In the fair’s new section, “Revealing” by SGBL (supported by Société Générale de Banque au Liban), 27 galleries from 13 countries, all participating for the first time, have each been invited to present the work of one especially promising artist from the MENASA region. Galleries from Algeria, Palestine, South Africa, Bahrain, Belgium, Egypt, France, Germany, Iran, Jordan, Lebanon, Switzerland and Thailand will be seen in this space, offering collectors the chance to discover new talent, and emerging artists the opportunity to present their work to a wider audience.

On the other hand, “Lebanon Modern” will provide an understanding of the work of women artists who have played a significant role in the modern art movement in Lebanon. The exhibition is curated by Pascal Odille, the fair’s artistic director, and supported by Bank Med, the fair’s main partner. It will present a selection of works produced between 1945 and 1975 that have been sourced from private collections and from the Lebanese Ministry of Culture. Artists featured in the show include Bibi Zogbé (1890-1973), Marie Hadad (1895-1973), Blanche Lohéac Ammoun (1912-2011), Helen Khal (1923-2009), Cici Sursock (1926-2015), Juliana Séraphim (1934-2005), Saloua Raouda Choucair (1916), Etel Adnan (1925), Yvette Achkar (1928), Huguette Caland (1931), Laure Ghorayeb (1931), Nadia Saikali (1936) and Seta Manoukian (1945).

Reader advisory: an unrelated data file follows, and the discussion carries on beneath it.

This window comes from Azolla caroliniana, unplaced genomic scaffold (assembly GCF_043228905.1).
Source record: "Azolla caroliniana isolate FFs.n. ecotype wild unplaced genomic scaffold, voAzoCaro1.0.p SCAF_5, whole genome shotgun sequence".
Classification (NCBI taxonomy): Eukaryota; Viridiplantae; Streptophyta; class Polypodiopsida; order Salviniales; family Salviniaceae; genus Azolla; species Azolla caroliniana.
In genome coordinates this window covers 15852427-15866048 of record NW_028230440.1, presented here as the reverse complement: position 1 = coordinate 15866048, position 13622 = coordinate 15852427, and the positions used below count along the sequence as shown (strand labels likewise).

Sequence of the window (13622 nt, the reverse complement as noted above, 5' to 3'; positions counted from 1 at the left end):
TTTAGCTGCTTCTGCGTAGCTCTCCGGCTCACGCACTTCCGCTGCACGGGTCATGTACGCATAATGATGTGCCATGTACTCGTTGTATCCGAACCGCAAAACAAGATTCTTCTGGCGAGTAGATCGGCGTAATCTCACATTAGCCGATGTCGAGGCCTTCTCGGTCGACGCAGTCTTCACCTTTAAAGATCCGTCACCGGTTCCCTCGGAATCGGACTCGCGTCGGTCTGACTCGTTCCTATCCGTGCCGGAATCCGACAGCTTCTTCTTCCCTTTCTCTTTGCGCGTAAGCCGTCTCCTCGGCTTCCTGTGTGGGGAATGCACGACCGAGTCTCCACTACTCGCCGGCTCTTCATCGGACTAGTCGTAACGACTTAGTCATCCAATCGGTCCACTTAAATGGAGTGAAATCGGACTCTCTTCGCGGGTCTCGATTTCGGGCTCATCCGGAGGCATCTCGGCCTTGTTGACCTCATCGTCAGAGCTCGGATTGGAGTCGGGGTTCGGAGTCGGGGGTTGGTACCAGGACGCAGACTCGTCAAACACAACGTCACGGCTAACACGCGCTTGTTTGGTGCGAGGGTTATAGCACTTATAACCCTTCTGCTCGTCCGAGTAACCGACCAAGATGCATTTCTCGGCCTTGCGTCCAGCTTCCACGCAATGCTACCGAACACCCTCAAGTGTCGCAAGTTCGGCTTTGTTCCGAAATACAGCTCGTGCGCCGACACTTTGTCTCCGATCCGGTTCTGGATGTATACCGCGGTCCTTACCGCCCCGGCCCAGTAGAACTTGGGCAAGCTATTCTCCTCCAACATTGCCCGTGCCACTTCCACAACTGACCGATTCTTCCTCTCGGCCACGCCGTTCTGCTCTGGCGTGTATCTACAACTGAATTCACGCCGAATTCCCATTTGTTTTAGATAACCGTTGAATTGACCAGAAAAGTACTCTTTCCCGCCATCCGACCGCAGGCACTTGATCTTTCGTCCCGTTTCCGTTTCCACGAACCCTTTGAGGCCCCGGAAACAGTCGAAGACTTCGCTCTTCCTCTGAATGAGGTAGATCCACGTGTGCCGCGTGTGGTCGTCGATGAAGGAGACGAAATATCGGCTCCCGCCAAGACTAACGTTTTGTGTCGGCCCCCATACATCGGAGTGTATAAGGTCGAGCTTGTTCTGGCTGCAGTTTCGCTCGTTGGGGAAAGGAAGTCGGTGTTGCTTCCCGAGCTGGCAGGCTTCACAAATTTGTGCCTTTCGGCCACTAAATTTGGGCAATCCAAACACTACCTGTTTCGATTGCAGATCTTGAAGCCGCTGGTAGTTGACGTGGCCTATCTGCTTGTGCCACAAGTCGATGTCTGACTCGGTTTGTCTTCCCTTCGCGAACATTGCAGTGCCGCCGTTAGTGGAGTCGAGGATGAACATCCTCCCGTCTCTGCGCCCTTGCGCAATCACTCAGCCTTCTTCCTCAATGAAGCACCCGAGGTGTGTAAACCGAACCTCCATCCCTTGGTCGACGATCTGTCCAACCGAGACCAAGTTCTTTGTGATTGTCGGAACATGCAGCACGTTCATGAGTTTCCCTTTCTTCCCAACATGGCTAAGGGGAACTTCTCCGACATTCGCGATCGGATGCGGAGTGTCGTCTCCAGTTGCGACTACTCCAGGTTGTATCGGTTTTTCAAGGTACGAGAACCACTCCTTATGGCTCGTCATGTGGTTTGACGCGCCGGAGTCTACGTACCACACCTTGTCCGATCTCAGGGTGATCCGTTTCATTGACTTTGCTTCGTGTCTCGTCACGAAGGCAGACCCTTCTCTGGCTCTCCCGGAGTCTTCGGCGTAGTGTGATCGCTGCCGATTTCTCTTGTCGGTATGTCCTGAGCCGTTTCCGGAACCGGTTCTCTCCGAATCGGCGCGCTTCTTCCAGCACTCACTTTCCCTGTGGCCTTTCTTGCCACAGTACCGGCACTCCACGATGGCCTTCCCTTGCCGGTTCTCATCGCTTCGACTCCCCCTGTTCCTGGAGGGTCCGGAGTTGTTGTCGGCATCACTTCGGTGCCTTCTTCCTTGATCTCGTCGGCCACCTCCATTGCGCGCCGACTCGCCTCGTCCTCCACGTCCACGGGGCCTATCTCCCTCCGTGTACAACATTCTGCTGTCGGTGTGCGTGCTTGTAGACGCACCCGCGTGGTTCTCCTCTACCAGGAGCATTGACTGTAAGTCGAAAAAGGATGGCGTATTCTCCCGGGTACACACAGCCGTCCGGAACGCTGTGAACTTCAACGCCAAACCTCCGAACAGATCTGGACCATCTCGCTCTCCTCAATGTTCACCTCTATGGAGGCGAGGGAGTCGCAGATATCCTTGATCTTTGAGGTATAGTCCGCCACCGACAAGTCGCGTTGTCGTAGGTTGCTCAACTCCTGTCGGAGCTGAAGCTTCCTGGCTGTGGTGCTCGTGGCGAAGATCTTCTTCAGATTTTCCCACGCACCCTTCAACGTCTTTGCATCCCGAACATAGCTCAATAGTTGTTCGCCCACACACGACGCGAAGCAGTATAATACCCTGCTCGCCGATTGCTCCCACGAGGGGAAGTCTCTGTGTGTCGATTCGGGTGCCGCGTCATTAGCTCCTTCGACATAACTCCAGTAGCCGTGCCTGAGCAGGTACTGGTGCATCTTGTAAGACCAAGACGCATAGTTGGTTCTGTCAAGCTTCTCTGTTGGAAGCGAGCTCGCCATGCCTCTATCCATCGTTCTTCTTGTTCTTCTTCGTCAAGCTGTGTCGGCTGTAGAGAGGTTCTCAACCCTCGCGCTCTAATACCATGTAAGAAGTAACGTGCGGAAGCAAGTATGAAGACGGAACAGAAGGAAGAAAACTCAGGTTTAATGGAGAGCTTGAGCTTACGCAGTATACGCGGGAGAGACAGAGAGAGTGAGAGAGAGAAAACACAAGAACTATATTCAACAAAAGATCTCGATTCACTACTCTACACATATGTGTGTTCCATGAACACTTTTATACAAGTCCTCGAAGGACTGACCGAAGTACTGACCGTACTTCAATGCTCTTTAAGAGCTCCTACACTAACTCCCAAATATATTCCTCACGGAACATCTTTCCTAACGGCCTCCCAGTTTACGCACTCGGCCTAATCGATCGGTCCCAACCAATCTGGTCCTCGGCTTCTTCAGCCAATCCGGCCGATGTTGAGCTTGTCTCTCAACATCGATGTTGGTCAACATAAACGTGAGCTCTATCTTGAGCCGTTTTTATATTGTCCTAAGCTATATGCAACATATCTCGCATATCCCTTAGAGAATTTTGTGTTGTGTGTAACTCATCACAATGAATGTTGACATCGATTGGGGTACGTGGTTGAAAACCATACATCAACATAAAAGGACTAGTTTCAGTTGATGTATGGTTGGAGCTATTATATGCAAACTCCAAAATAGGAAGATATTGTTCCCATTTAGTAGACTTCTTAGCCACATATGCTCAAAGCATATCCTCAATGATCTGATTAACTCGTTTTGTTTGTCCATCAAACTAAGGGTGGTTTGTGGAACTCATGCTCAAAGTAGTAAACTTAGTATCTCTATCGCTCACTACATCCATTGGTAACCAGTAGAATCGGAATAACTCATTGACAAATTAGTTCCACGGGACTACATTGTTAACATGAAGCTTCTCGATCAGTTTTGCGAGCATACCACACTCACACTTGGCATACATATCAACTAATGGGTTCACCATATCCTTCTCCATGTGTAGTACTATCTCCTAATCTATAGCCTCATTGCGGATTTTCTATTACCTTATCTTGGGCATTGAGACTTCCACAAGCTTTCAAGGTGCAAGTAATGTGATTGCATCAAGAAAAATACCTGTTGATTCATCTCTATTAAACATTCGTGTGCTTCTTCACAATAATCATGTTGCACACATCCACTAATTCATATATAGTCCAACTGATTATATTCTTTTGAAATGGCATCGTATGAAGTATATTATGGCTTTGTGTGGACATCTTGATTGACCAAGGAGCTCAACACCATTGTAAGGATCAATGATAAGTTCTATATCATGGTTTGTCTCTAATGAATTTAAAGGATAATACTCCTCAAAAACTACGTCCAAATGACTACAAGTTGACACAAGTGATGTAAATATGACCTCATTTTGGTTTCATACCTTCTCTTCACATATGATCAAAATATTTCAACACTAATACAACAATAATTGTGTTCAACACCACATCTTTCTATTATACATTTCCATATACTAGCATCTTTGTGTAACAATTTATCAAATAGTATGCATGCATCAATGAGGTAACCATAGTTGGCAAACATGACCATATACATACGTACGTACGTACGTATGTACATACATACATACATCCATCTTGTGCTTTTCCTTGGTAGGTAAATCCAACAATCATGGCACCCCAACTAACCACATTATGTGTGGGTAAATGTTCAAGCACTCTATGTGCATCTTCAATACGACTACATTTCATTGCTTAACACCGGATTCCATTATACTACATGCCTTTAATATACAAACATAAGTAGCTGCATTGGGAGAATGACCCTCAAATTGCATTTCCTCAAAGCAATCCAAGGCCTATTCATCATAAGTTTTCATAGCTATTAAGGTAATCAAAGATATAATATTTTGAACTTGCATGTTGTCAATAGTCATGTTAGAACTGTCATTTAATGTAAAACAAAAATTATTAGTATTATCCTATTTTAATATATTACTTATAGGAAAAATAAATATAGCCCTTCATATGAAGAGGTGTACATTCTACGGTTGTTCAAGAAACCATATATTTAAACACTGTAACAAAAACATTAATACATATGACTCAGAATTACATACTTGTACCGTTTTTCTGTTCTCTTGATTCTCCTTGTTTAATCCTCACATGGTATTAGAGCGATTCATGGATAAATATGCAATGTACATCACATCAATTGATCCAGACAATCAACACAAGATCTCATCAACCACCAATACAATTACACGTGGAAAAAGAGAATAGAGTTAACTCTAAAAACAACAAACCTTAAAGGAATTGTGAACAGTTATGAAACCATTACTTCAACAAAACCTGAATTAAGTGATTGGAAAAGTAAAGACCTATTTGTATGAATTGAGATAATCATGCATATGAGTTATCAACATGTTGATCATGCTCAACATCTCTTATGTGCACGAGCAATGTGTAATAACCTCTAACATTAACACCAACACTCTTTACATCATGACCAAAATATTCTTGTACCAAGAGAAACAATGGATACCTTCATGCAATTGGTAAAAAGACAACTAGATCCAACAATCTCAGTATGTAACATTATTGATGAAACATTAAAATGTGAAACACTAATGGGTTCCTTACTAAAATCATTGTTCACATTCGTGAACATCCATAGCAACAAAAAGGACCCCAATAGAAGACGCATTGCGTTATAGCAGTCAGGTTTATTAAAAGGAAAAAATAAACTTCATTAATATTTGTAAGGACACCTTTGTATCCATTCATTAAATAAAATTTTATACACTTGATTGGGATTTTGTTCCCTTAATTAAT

“This exhibition showcases the strength and creative energy of women artists from Lebanon, whose work is often not so well known to the general public. During the late 19th century, many of these artists travelled to Europe and incorporated European influences and techniques in their work, thus injecting the Lebanese arts scene with tremendous dynamism by looking outward to new horizons and creating significant links between their countries and the rest of the world. This period was also marked by the opening of local galleries in Lebanon, which exposed the community to international art through exhibitions, publications, and inviting renowned painters and sculptors to Lebanon, making it the art hub of the region,” Odille says.